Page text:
In December of 2014, Jack walked into the kitchen and caught me while I was washing dishes. “I remember a few things about the day Grandma died.”
“Dad? Can we light my candle?” Jack asked me yesterday morning.
I looked to the clear mason jar on the hutch in the living room. It was magnificent. The lid was dotted with toy gems, while the innards of the jar were filled with colored granules in a red/white/blue flowing pattern. Jack’s handiwork had been sitting there long enough for the candle to be invisible to my eyes over time. “Sure,” I said, despite it being the middle of Summer with the temperature hanging around 80. “How come?”
“We were never able to use it after I made it, because of Grandma’s oxygen machine.”
“I dreamed about my Mom last night,” the stunning Mrs. Clark said this morning. “I remember you mentioning that people have been visited by family and friends like that after they die.”
She was right.
I was truly encouraged by this news. People told me to expect a “visit” from Jan Lillywhite in dreams. I believed them immediately; that type of visit had already happened to me in the past. In 1994 I lost a coworker to AIDS; about a year later I dreamed about him – a far-more healthy him than I knew. He was upbeat and smiling. We had a great conversation for what seemed in dream time like hours. I got a chance to once again see his huge glimmering smile, and hear the signature laugh that I can still hear in my ears today. “Gavin I miss you,” I told him. “I miss you too,” he replied. “But don’t worry; it’s not bad on the other side. It’s actually kind of cool.” I never dreamed of him again, which led me to believe his “visit” was a sort of closure to his passing.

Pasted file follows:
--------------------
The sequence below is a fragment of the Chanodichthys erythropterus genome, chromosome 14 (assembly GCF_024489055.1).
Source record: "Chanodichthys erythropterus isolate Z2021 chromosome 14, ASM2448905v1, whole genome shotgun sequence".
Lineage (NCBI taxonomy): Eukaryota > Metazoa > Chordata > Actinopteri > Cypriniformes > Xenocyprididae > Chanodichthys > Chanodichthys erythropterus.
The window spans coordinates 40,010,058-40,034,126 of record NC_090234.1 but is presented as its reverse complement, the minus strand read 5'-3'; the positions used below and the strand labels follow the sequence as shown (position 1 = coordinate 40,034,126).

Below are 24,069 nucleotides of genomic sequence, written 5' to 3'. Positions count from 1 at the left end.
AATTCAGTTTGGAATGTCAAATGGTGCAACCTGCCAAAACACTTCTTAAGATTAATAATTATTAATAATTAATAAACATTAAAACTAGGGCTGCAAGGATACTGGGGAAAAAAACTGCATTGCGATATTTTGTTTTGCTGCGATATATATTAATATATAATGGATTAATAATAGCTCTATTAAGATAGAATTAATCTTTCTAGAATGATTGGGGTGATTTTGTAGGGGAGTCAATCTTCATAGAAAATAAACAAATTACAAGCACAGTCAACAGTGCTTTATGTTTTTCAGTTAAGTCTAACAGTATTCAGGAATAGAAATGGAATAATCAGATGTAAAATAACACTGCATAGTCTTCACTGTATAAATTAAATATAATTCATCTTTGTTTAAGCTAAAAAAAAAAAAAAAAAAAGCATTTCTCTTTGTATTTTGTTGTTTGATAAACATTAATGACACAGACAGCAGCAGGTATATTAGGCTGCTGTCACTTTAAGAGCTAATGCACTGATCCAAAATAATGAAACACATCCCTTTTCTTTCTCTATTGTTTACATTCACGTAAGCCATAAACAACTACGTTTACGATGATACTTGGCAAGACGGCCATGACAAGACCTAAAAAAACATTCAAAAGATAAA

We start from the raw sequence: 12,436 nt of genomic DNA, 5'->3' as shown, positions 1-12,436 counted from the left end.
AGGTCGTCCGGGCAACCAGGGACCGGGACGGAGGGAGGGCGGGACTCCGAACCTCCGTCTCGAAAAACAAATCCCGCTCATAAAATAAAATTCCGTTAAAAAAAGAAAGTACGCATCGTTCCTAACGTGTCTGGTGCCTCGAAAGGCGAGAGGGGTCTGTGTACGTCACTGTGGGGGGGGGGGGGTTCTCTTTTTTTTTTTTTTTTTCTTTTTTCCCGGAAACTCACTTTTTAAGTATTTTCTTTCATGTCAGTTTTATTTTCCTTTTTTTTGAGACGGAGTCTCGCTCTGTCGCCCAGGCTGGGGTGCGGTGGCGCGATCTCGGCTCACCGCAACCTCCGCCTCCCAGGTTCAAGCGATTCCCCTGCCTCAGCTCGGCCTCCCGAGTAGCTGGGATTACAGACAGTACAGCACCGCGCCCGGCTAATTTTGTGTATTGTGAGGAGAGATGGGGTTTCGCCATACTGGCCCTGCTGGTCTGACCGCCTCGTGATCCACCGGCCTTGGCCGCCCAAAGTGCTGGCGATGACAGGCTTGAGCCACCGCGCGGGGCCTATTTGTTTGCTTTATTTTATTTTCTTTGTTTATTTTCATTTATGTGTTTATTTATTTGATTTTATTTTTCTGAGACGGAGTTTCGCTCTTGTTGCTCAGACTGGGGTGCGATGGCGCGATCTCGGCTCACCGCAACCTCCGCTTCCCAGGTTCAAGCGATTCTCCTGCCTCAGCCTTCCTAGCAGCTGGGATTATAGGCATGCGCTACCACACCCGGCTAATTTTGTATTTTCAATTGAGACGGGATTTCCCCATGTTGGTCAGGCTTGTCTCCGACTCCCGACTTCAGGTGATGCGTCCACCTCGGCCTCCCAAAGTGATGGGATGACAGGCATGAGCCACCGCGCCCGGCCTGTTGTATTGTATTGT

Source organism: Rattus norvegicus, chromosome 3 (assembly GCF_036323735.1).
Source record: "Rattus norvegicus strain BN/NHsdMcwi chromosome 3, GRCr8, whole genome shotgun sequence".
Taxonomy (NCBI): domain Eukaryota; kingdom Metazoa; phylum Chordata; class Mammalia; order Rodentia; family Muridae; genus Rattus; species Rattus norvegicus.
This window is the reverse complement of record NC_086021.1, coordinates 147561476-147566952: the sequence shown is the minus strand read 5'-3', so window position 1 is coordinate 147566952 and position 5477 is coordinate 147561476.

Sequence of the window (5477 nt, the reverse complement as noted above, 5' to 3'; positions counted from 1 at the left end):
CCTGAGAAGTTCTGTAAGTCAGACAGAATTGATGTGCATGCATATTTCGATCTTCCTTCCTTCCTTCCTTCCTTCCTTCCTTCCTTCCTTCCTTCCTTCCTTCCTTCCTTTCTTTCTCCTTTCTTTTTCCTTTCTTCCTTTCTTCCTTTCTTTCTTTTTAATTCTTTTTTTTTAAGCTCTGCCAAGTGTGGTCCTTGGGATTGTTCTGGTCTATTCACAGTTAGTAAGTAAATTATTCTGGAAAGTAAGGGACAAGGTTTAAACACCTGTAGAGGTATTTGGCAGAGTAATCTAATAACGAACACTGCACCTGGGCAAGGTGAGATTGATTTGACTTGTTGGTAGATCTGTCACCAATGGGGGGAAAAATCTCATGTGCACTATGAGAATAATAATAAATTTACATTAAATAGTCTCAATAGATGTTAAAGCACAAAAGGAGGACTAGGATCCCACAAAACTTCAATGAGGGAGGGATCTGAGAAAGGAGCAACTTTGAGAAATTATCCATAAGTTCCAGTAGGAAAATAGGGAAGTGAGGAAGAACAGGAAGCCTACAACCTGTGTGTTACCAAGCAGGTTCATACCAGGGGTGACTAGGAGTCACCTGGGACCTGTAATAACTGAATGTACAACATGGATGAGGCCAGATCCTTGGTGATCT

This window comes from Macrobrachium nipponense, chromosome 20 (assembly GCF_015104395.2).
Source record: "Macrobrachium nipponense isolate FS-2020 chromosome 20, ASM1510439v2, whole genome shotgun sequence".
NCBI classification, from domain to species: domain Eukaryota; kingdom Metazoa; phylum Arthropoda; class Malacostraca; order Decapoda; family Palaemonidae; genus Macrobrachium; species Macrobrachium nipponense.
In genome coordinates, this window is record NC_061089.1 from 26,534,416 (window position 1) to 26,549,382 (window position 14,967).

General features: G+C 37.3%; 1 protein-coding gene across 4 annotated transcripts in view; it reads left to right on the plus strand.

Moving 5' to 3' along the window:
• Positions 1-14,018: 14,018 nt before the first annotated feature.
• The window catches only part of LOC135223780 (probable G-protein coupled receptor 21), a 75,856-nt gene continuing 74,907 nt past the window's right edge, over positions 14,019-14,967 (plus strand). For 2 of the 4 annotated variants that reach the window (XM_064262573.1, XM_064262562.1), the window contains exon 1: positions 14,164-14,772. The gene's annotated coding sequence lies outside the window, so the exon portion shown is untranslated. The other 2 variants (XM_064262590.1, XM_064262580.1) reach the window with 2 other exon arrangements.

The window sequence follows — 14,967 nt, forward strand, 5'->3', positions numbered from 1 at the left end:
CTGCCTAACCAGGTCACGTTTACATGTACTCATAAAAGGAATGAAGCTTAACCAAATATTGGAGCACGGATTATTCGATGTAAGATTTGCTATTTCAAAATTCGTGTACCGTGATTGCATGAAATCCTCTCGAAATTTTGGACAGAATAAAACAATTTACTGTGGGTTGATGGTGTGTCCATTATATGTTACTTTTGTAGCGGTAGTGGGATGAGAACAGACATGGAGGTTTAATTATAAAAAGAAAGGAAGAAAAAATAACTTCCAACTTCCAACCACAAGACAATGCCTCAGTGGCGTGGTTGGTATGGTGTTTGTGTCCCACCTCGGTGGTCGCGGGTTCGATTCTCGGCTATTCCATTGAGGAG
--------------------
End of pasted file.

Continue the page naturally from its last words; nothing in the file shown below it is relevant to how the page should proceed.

“Did she talk to you?” I asked Sherry about her Mom.
“I don’t remember,” she said. “It’s all a bit blurry. But she was the Mom I remember in her 30s.”
This didn’t surprise me. That time in Jan’s life would have been the most active and motherly. She was pretty, smart, had two awesome kids, and drove a really sweet Lincoln Mark III. If there was an era of Jan that would be the best to “visit” her daughter in a dream, the 1971 Jan would have been one in the top five to help bring closure.